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Apr 20th
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film_bad_fameBehold—the worst films of 2009

You don’t come across films like Precious and Up In The Air every day—let’s not forget Away We Go—so relish them while you can. In meantime, 2009, while it was a strong year overall at the box office, spawned more than a cluster of clunkers. Take note of the following films—most of them remakes— and then immediately erase them from your memory.

10. Hannah Montana

Neither the wig nor a media scandal could save crooner Miley Cyrus from hitting a major sour note here in film that felt like a dressed-up reality show of her life. Did anybody else get cavities?

9. Transformers: Revenge of the Fallen

Loud and long. Silly and dull. Note to Shia LaBeouf: Quit acting with your face.

8. Terminator: Salvation

Oh, it’s hard to toss rotten tomatoes at a creative and visual wiz like director McG—he can, actually, create wonders—so let’s toss them at writers John D. Brancato and Michael Ferris for stripping the already tired Terminator franchise of some of its soul—and  for giving us a John Connor (Christian Bale) we could barely care about. DVD-philes: Dive into the Fox TV’s short-lived yet surprisingly imaginative The Sarah Connor Chronicles.

7. All About Steve

Thank you Sandra Bullock for perpetuating the myth that it’s totally fine to be completely obsessed about the “man of your dreams.” For a more intelligent look at love and relationships, rent the well-crafted film 500 Days of Summer. And Sandra, bless you for redeeming yourself (somewhat) with The Blind Side.

film_gijoe6. G.I. Joe: Rise of the Cobra

Forward march—right into the abyss.

5. Wolverine

A (more) buff Hugh Jackman took audiences back to the beginnings of the revered Wolverine character form the X-Men films. Bottom line: barely scratched the surface on the interest meter.

4. Race to Witch Mountain

Dwayne Johnson—always good to look at for work-out tips—morphs into a cabbie trying to protect two paranormal siblings.  (And my inner child—the one who adored the smoother ride of the original in the ’70s—didn’t like it one bit.)

3. Friday the 13th

Don’t breathe a sigh of relief—yet. Even though this year’s ill-fated reboot of the long-suffering franchise marked the twelfth film in the series—and we thought Freddy vs. Jason was the final blow—you can’t help but wonder if there’s a nutty filmmaker out there craving to give 13th its thirteenth slash-around.

2. Land of the Lost

Earth to Will Ferrell: “Come back, come back wherever you are. This thing called your career … it’s in desperate need of your attention.”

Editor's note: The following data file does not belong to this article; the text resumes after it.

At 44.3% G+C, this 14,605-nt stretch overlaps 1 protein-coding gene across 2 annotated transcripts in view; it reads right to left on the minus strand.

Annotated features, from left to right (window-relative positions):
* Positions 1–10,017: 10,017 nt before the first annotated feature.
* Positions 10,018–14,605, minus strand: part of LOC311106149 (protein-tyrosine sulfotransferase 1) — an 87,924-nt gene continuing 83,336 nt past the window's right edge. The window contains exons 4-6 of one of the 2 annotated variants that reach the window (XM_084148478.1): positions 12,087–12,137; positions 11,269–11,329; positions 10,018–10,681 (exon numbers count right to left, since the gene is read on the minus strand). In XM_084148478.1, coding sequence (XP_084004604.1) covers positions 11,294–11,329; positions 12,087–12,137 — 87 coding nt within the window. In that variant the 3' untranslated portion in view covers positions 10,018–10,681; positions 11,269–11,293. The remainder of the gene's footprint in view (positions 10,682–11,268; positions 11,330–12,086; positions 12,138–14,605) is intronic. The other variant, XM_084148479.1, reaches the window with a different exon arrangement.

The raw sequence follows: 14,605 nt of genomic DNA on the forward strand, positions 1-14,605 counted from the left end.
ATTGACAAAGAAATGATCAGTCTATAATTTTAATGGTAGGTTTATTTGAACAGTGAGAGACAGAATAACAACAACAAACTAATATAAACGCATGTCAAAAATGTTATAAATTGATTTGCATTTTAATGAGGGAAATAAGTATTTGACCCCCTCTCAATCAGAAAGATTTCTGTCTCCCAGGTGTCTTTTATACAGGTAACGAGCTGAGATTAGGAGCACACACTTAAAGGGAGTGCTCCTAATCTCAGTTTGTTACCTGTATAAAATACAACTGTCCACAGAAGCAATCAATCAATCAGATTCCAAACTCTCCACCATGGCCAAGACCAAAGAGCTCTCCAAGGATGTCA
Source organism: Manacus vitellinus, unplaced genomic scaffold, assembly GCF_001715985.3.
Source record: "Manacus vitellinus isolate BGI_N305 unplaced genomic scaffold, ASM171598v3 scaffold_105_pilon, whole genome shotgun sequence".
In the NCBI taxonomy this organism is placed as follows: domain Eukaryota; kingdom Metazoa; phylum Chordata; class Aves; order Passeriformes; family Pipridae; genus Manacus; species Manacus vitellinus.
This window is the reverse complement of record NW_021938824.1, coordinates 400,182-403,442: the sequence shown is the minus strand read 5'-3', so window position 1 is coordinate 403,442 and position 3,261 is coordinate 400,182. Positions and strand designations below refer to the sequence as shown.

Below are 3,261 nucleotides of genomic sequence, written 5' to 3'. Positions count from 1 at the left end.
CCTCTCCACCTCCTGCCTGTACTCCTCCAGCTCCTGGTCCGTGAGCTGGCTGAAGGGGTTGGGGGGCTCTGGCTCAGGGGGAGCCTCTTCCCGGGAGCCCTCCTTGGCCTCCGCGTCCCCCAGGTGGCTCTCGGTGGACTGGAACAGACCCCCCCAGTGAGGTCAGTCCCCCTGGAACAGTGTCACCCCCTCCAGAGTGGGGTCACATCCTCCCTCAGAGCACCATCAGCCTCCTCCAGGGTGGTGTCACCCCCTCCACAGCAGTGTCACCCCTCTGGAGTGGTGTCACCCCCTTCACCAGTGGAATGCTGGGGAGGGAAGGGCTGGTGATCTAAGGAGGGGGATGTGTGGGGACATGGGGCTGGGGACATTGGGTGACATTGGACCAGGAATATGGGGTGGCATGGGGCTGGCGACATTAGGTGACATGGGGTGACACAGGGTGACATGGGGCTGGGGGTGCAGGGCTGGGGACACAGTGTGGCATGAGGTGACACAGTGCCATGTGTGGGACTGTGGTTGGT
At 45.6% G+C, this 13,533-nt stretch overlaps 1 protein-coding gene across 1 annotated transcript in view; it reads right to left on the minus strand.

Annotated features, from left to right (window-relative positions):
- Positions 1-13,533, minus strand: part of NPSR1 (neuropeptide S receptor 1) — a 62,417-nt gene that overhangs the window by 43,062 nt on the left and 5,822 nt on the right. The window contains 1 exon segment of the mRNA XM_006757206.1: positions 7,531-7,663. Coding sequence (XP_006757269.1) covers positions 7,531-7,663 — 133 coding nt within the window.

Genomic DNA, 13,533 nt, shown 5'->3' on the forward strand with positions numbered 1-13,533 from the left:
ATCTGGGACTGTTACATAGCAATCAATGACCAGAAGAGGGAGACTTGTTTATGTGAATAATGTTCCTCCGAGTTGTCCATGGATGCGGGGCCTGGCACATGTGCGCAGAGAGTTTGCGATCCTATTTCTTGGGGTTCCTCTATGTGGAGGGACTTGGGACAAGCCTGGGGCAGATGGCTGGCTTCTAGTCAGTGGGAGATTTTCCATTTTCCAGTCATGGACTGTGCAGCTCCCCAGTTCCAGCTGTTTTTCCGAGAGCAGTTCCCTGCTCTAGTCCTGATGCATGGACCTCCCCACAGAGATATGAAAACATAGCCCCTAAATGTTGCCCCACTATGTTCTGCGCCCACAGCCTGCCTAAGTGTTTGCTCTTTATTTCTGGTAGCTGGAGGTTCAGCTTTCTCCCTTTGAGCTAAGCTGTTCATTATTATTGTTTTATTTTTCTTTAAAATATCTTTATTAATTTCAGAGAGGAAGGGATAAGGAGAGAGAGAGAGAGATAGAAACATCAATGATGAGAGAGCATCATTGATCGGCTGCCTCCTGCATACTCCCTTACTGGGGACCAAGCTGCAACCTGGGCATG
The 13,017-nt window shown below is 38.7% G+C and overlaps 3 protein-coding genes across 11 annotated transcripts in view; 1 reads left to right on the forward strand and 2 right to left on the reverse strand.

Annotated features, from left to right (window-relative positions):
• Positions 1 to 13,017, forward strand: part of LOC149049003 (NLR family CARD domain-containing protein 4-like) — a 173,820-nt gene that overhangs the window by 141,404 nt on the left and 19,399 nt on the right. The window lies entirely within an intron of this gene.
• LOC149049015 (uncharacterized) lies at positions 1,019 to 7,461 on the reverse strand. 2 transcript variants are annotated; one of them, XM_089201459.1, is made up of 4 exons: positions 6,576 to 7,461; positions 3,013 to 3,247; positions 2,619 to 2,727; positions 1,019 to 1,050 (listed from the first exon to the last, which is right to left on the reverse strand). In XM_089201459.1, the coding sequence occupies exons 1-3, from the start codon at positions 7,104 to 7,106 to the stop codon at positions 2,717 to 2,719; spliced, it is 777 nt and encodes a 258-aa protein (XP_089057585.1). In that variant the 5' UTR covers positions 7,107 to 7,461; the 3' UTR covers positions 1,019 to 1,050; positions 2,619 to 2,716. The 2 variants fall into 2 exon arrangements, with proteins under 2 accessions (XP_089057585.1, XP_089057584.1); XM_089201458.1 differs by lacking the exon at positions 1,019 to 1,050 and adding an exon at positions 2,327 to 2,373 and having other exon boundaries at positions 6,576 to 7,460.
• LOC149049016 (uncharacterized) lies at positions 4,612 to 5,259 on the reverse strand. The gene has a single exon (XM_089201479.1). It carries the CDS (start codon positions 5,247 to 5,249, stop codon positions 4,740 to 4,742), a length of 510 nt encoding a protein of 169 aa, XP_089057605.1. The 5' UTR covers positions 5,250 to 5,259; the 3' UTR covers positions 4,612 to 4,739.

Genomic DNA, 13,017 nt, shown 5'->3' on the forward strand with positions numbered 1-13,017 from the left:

1. Fame

Remember its name: Lame. Alan Parker’s 1980 classic got a shameful makeover here. (Hollywood: don’t try this again with Flashdance.)

 

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Cardinal Grand Cross in the Sky

Following Holy Week (passion, death and burial of the Pisces World Teacher) and Easter Sunday (Resurrection Festival), from April 19 to the 23, the long-awaited and discussed Cardinal Cross of Change appears in the sky, composed of Cardinal signs Aries, Libra, Cancer, and Capricorn, with planets (13-14 degrees) Uranus (in Aries), Jupiter (in Cancer), Mars (in Libra) and Pluto (in Capricorn), an actual geometrical square or cross configuration. Cardinal signs mark the seasons of change, initiating new realities.

 

Sugar: The New Tobacco?

Proposed bill would require warning labels on sugary drinks Will soda and other saccharine libations soon come with a health warning? They will if it’s up to our state senator, Bill Monning (D-Carmel). On Feb. 27, Monning proposed first-of-its-kind legislation that would require a consumer warning label be placed on sugar-sweetened beverages sold in California. SB 1000, also known as the Sugar-Sweetened Beverages Safety Warning Act, was proposed to provide vital information to consumers about the harmful effects of consuming sugary drinks, such as sodas, sports drinks, energy drinks, and sweetened teas.

 

Film, Times & Events: Week of April 17

Santa Cruz area movie theaters >

 

Growing Hope

Campos Seguros combats sexual assault in the Watsonville farmworker community Farm work was a way of life for Rocio Camargo, who grew up in Watsonville as the daughter of Mexican immigrants. Her parents met while working the fields 30 years ago, and her father went on to run Fuentes Berry Farms.
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